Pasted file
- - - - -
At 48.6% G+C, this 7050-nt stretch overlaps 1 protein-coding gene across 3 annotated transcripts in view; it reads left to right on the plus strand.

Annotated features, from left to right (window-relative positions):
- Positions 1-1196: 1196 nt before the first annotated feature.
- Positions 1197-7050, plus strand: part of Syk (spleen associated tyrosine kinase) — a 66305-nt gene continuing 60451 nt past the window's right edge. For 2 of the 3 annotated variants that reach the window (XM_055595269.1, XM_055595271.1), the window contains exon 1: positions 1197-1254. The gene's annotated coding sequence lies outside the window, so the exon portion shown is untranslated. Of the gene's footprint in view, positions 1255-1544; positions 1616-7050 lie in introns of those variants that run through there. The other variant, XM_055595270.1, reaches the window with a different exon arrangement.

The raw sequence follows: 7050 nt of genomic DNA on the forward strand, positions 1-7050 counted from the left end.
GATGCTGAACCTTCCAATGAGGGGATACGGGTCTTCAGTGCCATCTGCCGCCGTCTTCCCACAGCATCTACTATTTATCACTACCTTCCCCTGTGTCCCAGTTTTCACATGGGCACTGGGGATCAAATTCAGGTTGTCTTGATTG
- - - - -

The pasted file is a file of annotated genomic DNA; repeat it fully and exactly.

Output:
At 48.6% G+C, this 7050-nt stretch overlaps 1 protein-coding gene across 3 annotated transcripts in view; it reads left to right on the plus strand.

Annotated features, from left to right (window-relative positions):
- Positions 1-1196: 1196 nt before the first annotated feature.
- Positions 1197-7050, plus strand: part of Syk (spleen associated tyrosine kinase) — a 66305-nt gene continuing 60451 nt past the window's right edge. For 2 of the 3 annotated variants that reach the window (XM_055595269.1, XM_055595271.1), the window contains exon 1: positions 1197-1254. The gene's annotated coding sequence lies outside the window, so the exon portion shown is untranslated. Of the gene's footprint in view, positions 1255-1544; positions 1616-7050 lie in introns of those variants that run through there. The other variant, XM_055595270.1, reaches the window with a different exon arrangement.

The raw sequence follows: 7050 nt of genomic DNA on the forward strand, positions 1-7050 counted from the left end.
GATGCTGAACCTTCCAATGAGGGGATACGGGTCTTCAGTGCCATCTGCCGCCGTCTTCCCACAGCATCTACTATTTATCACTACCTTCCCCTGTGTCCCAGTTTTCACATGGGCACTGGGGATCAAATTCAGGTTGTCTTGATTG